Dealing With Your Body’s Bad Language In The Interview


Certain subjects are seldom discussed in articles dealing with the job search at midlife. Wonder why? Perhaps there is a very real possibility of age discrimination swirling around certain things that only happen to “a woman of a certain age”.  I believe youth-oriented American corporate culture finds elder women an embarrassment. Can we gather in the kitchen, away from recruiter chatter, and have a candid discussion about climacteric and the interview?

Ladies 40+, has this ever happened to you? I was in my best black suit and heels when it happened to me. It was at one of those “eliminating” interviews. Much like a theatrical “cattle call” ( Perhaps this is the essence of  the interview: an audition for the role of “employee”. That’s Twilight Zone spooky, isn’t it?)

Being one of the  finalists sifted twice from a pile of applicants in a half day interviewing marathon the day before, I showed up that Friday morning for the even finer sieves nearing the end of a protracted selection process. A day of sitting out in the lobby all day stretched before me: taking tests; talking to managers; waiting to know if  my name would be shaken down to the “training” list–the ones who would get the “welcome letter”. While we were there it happened; something you never want to happen during an interview anywhere. ever.

Suddenly, the room spun like a drunken top and the lights grayed. A feverish heat burst out of my belly and pushed its way up into my scalp. Water burst out of my forehead, ran down my slightly jowled face and met under my double chin. I snatched a copy of Forbes off the coffee table and fanned while sweat popped out all over my upper body, making a big wet spot around my waist. The other women to my right and left began to comiserate with knowing giggles.  As my creole hair was drawing up into tighening curls on the back of my neck, we all began to tell war stories about hot flashes.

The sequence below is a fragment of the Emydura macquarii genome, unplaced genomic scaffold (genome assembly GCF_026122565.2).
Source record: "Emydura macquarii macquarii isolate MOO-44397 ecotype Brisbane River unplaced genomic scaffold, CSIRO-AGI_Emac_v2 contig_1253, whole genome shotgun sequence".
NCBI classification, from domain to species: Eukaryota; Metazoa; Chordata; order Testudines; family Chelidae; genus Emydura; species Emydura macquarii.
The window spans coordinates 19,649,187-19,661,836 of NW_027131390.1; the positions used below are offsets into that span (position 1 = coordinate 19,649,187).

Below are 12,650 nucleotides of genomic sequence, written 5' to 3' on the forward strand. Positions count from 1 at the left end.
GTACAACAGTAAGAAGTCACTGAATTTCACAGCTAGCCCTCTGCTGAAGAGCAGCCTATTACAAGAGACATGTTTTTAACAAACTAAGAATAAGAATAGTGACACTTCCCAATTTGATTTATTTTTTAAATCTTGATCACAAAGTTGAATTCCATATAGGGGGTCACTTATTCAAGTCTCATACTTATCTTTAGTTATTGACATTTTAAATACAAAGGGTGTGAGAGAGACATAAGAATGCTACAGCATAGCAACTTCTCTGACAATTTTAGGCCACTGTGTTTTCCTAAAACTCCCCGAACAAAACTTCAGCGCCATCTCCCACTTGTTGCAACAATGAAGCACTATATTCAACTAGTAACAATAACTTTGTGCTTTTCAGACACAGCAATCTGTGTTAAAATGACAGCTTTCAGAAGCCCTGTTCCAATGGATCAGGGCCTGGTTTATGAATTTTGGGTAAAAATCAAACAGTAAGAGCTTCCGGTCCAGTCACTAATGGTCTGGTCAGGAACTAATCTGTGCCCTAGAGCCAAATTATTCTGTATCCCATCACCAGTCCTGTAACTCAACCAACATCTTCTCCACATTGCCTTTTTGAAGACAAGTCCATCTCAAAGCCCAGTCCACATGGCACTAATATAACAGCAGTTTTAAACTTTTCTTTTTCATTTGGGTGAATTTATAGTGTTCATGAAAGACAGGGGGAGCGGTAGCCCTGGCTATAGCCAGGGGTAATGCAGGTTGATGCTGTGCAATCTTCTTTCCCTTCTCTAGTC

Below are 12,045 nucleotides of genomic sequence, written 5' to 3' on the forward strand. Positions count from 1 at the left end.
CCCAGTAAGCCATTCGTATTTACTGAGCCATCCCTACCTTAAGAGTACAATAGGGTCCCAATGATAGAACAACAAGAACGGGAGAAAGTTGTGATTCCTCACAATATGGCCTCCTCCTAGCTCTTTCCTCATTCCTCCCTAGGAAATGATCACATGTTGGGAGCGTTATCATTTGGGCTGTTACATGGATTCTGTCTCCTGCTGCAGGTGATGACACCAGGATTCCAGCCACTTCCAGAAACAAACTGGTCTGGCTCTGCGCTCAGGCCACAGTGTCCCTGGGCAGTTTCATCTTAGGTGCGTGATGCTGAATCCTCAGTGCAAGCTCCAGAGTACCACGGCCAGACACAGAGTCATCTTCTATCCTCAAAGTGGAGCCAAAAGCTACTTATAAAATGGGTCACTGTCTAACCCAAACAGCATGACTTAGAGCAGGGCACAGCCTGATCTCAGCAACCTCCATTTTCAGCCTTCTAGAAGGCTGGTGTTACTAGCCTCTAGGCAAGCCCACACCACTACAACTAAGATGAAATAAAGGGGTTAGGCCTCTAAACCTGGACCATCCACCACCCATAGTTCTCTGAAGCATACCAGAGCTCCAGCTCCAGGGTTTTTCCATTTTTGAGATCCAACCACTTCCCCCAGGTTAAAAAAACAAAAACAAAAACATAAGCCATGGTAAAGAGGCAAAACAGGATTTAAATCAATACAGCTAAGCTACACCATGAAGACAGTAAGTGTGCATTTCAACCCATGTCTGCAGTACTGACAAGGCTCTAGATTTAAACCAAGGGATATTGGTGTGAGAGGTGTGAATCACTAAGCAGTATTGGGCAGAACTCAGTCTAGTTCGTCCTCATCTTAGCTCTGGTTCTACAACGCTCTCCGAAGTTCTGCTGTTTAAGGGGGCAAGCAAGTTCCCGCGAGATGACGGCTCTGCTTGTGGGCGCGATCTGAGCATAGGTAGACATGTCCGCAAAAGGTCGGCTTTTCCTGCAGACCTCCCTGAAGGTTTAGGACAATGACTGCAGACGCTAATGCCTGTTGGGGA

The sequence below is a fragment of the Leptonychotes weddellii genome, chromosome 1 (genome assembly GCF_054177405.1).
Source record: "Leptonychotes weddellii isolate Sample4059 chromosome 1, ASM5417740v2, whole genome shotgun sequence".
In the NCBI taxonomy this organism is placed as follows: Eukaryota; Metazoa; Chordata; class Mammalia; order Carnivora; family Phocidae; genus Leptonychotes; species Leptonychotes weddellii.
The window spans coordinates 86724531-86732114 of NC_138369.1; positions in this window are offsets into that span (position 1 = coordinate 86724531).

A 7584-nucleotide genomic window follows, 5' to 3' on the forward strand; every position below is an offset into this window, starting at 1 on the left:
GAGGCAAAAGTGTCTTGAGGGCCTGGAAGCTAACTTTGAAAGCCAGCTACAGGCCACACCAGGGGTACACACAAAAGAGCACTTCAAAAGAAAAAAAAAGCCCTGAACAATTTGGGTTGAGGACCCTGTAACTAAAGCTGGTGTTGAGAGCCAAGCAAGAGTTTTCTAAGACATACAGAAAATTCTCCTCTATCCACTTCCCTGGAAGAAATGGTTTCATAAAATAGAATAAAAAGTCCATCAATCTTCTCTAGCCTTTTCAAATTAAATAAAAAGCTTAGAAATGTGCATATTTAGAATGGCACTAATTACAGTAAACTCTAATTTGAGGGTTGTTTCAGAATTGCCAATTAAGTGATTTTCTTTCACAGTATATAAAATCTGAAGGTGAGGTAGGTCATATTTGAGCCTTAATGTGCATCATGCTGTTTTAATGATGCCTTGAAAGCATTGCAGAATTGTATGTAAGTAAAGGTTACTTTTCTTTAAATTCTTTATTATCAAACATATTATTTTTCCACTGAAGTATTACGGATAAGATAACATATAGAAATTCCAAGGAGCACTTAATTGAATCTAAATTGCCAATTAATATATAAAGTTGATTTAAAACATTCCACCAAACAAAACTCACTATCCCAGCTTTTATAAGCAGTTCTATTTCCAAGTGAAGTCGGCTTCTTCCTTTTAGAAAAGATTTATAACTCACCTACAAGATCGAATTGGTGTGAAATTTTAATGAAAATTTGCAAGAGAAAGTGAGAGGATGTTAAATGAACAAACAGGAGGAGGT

In pajama party whispers we talked about the woman in the supermarket who stood in front of the open freezer case and took out neither eggs nor milk; the woman in Macy’s Department Stores who kicked off her shoes and stood in her stocking feet on the air-conditioning cooled floor; being the only one fanning in an air conditioned building; waking up at 3:00 a.m. and not being able to get to sleep until daylight; running thoughts. It begins when the menses stutter and builds into a real pain in the neck especially during an interview. It can be the cause of general tiredness, moodiness and “brain fog”.

The only thing I could do then was run to the ladies’s room, pull off some paper towels and mop. Mop and fan. Mop and fan. I went ahead with the interview, but was a little less than satisfied with how I did. Some of us will decide to handle this time of life with a “little help from our friends”–hormone replacements (HRT). Some of us will decide to go “natural” like I did. Either approach pushes us toward thinking about a few other health management issues we may have been putting off  like:

  • Chronic conditions management
  • Preventative testing (colonoscopy/mammograms)
  • Food, supplements and nutrition
  • Maintaining an active lifestyle
  • Quitting smoking
  • Depression

These are just a few things that directly influence energy levels and must be addressed in order to be at your best in the interview, though seldom discussed in articles targeted towards midlife job seekers.

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